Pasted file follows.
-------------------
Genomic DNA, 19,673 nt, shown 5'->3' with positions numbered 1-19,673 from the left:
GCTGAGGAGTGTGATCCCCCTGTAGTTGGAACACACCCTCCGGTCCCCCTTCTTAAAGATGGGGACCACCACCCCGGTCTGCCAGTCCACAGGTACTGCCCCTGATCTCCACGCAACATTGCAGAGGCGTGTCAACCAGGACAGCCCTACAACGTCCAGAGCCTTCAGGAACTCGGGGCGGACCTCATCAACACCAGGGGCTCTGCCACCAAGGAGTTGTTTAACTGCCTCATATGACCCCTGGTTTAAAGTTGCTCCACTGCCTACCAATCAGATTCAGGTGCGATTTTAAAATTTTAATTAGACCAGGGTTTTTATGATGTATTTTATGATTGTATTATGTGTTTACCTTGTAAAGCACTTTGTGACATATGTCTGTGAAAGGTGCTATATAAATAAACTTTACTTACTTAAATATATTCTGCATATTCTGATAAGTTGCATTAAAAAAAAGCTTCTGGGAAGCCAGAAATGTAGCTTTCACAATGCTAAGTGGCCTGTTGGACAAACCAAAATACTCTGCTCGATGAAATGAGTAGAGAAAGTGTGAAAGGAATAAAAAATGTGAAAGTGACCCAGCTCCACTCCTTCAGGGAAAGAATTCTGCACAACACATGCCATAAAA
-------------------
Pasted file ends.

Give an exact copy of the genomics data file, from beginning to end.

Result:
Genomic DNA, 19,673 nt, shown 5'->3' with positions numbered 1-19,673 from the left:
GCTGAGGAGTGTGATCCCCCTGTAGTTGGAACACACCCTCCGGTCCCCCTTCTTAAAGATGGGGACCACCACCCCGGTCTGCCAGTCCACAGGTACTGCCCCTGATCTCCACGCAACATTGCAGAGGCGTGTCAACCAGGACAGCCCTACAACGTCCAGAGCCTTCAGGAACTCGGGGCGGACCTCATCAACACCAGGGGCTCTGCCACCAAGGAGTTGTTTAACTGCCTCATATGACCCCTGGTTTAAAGTTGCTCCACTGCCTACCAATCAGATTCAGGTGCGATTTTAAAATTTTAATTAGACCAGGGTTTTTATGATGTATTTTATGATTGTATTATGTGTTTACCTTGTAAAGCACTTTGTGACATATGTCTGTGAAAGGTGCTATATAAATAAACTTTACTTACTTAAATATATTCTGCATATTCTGATAAGTTGCATTAAAAAAAAGCTTCTGGGAAGCCAGAAATGTAGCTTTCACAATGCTAAGTGGCCTGTTGGACAAACCAAAATACTCTGCTCGATGAAATGAGTAGAGAAAGTGTGAAAGGAATAAAAAATGTGAAAGTGACCCAGCTCCACTCCTTCAGGGAAAGAATTCTGCACAACACATGCCATAAAA